Supplement your cycling with strength training this year. During adulthood, we start to lose our powerful type II fibres that help us out-sprint our friends and kick it up punchy climbs. We also lose muscle efficiency, which means it takes more energy to do the same amount of work. Research shows that strength training helps you gain and maintain both power and efficiency, which will help you feel stronger and fresher in the saddle on even long rides.
In one study, riders boosted their leg strength by nearly 18 percent and improved their efficiency by more than 16 percent after just three weeks of performing lower body resistance training three times a week. Strength training also helps improve your lactate threshold, boosts your metabolism, and improves your body composition. Can’t swing three days of lifting? Research shows you can still make significant gains going twice.
The beauty of cycling is that you can share it with others. There’s always someone you can learn from, be inspired by, or someone who just makes you laugh as the kays spin by. This year, make it a goal to expand your cycling circle and find a few new friends. The more riding buddies you have, the more people you can call on to help get you out the door on those days you’re feeling unmotivated to get out and ride.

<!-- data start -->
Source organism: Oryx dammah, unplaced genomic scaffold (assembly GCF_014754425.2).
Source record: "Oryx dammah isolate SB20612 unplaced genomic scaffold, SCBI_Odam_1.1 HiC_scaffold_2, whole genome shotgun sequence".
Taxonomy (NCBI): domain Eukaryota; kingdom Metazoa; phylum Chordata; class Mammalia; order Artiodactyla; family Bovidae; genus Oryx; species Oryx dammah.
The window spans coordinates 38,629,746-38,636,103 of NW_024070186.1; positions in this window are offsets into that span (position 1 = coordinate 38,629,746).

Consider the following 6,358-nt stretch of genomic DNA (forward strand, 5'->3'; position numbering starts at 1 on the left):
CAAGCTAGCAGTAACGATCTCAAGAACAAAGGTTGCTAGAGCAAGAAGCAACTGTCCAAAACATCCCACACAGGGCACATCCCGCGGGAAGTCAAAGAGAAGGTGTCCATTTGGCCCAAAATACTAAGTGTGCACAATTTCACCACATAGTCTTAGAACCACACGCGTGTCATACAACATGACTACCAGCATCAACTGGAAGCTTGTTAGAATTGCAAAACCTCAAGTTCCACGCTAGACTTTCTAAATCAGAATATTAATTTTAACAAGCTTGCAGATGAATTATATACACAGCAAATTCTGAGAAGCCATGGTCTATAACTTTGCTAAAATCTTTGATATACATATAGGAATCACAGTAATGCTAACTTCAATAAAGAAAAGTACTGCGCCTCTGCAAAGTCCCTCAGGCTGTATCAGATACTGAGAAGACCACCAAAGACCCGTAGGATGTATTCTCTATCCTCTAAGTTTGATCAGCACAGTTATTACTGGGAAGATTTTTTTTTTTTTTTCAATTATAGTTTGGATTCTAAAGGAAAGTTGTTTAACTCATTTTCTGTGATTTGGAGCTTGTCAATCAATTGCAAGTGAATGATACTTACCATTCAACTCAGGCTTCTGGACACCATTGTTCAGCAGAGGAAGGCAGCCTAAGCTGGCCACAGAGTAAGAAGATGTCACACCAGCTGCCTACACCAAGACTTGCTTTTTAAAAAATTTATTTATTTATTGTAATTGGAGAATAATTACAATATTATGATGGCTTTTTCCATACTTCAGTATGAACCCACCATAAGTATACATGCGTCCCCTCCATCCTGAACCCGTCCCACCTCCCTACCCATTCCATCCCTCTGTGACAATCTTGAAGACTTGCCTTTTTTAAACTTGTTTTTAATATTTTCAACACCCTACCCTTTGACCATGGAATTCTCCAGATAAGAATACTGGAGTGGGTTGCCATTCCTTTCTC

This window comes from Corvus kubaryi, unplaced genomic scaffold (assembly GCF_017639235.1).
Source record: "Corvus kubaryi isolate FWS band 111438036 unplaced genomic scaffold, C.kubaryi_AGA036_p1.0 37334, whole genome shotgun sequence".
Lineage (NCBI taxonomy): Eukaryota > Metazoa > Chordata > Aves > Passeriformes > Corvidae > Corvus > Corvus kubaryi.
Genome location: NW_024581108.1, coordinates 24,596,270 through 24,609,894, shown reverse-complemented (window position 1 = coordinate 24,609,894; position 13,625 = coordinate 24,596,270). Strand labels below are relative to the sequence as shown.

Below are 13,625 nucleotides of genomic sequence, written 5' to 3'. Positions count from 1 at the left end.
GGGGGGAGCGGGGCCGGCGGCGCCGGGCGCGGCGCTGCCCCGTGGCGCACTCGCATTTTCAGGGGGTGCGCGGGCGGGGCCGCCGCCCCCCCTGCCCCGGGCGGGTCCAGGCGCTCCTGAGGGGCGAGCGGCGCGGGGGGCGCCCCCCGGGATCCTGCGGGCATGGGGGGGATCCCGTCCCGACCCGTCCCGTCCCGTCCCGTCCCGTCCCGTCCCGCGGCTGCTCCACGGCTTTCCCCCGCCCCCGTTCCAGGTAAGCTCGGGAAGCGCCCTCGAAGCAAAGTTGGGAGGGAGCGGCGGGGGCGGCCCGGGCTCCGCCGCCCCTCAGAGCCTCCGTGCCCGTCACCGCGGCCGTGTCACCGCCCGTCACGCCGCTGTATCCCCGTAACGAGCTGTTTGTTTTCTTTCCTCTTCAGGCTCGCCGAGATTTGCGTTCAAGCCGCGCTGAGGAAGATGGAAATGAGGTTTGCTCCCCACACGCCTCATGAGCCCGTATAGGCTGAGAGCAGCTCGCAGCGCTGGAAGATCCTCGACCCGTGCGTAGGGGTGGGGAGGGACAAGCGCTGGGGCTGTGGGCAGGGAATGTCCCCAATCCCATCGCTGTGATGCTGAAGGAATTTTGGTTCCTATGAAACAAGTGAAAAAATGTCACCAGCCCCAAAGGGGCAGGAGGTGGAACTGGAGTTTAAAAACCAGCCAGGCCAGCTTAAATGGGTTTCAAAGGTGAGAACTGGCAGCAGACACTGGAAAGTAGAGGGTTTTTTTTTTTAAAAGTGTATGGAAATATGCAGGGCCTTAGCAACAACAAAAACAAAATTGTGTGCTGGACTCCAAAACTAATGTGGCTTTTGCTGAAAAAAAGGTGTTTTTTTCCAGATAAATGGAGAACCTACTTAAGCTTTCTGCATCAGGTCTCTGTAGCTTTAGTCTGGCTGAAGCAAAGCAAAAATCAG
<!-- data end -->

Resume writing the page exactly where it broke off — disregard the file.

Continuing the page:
This sport is built for making memories. Whether it’s completing your first gravel grinder, mixing it up in a cyclocross race while rain pours from the sky, or just going on a giant Saturday brewery tour with friends, you can create memories that will tug on your heartstrings when they pop up on your Facebook feed five years from now. Plan at least two or three special rides this year where the goal is to fully bask in the greatness that is cycling and the cycling community. And take plenty of pictures along the way.
#HappinessWatts are a thing – a very important thing. We ride bikes because they’re fun. Sometimes we forget that and let performance goals bring us down. This year, make it a goal to add some joy to every ride. Feeling slow? Then put your computer in your pocket and embrace the chill zone, giving yourself permission to stop and have an espresso and take a few Instagram shots. Feeling super strong and fresh when the group is tranquillo. Give yourself permission to do your own thing and conquer some climbs. If you always keep joy in the mix, the rest will follow.